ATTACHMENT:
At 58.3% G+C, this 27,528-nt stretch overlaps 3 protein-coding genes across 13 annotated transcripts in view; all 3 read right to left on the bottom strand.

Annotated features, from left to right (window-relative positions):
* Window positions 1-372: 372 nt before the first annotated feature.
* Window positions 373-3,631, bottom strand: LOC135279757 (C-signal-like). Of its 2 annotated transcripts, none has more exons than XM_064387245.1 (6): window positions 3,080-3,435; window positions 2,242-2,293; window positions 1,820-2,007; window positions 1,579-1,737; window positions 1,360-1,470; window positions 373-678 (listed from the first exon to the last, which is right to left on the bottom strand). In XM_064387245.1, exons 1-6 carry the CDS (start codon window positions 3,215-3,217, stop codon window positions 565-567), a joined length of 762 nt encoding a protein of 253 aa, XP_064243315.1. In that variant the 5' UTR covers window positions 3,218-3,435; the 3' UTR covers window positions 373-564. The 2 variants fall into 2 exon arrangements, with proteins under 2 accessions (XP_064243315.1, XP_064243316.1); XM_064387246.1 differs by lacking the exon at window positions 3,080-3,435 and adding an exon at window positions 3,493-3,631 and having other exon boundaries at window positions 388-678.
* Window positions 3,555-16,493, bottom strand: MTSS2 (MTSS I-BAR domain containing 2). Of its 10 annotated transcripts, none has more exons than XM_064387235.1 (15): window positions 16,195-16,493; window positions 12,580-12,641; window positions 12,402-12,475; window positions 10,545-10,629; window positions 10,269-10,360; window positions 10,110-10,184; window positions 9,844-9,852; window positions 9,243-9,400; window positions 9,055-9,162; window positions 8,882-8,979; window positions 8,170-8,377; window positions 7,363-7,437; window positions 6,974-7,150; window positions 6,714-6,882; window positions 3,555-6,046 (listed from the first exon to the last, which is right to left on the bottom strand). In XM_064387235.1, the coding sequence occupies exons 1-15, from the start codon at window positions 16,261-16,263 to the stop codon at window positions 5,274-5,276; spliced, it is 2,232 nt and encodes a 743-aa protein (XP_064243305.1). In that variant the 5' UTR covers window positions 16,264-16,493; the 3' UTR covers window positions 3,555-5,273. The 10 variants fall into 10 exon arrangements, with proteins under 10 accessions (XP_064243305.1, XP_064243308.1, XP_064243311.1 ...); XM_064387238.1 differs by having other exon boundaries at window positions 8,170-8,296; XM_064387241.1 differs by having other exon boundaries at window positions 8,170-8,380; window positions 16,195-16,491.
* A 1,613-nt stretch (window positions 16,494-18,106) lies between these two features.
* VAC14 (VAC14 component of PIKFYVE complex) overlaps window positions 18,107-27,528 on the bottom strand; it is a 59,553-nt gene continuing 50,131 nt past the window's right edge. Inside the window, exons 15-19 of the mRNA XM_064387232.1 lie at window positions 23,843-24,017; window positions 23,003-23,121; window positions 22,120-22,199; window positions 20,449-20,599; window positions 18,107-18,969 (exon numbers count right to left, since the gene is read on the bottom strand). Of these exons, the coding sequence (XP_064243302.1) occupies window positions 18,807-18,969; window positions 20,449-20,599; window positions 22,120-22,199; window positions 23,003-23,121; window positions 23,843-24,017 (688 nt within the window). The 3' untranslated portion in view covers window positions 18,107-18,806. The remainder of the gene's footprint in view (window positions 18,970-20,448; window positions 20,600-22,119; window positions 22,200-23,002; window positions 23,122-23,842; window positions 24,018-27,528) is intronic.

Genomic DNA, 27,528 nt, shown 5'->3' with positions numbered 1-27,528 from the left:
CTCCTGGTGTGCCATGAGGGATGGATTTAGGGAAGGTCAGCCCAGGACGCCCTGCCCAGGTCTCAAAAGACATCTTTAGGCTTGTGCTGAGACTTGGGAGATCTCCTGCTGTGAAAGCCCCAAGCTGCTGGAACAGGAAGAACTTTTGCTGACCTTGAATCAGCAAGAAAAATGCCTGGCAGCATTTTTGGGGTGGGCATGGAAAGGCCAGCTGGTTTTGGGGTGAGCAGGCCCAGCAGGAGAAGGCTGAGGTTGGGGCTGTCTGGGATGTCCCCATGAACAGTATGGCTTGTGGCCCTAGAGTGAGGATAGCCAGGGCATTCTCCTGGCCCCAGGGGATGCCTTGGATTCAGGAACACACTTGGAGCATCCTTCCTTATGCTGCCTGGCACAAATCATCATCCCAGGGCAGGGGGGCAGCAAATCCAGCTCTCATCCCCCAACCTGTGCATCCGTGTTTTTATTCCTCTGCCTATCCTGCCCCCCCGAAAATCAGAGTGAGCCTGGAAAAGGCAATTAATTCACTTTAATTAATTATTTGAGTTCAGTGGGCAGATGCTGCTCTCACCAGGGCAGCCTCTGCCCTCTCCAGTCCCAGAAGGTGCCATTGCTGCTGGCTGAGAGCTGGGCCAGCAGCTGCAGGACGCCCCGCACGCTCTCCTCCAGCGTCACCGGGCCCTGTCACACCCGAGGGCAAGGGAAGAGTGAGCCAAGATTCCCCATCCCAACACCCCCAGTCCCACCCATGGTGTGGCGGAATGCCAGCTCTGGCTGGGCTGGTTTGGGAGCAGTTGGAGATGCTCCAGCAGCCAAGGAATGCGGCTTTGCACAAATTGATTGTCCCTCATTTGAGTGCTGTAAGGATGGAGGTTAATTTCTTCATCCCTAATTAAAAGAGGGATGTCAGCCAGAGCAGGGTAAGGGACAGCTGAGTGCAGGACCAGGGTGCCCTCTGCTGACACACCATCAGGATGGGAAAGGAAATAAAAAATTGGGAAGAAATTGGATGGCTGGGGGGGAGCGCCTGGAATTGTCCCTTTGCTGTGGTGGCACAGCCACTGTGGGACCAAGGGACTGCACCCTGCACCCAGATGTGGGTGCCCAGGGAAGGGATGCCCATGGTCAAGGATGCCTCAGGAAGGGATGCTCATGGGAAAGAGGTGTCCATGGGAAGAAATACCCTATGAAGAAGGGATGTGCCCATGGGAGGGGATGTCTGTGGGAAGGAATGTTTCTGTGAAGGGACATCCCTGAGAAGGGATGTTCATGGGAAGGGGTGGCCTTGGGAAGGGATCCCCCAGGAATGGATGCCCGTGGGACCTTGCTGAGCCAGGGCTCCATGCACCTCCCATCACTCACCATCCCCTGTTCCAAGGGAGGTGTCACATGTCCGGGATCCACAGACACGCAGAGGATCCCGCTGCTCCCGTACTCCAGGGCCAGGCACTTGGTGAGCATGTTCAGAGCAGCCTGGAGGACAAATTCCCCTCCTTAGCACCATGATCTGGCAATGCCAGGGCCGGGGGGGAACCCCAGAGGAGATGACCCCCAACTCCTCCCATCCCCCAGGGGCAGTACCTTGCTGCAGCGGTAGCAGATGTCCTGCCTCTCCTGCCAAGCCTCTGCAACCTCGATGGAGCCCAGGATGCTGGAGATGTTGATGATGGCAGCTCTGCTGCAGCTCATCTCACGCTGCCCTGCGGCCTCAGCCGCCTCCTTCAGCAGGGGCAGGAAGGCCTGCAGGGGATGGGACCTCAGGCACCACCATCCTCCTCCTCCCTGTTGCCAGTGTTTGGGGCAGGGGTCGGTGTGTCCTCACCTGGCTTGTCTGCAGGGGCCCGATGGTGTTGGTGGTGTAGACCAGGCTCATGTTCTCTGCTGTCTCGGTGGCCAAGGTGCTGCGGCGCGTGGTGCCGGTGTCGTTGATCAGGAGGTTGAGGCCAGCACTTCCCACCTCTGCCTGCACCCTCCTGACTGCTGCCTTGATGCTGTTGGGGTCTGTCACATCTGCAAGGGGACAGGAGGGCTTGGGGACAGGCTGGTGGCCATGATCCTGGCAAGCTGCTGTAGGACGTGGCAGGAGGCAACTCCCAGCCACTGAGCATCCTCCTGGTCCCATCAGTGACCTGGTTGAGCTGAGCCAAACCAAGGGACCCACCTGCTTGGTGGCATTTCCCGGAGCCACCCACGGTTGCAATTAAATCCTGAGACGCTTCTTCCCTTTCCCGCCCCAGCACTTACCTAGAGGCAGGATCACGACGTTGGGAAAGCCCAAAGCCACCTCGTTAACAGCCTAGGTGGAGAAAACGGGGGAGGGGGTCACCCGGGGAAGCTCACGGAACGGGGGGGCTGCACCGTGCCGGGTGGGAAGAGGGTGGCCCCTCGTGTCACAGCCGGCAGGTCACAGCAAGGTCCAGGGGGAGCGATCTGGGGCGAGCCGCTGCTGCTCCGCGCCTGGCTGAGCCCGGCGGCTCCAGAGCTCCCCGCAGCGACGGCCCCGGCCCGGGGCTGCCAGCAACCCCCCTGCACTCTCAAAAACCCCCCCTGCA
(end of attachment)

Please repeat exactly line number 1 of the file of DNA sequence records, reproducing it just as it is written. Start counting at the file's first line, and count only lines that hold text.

At 58.3% G+C, this 27,528-nt stretch overlaps 3 protein-coding genes across 13 annotated transcripts in view; all 3 read right to left on the bottom strand.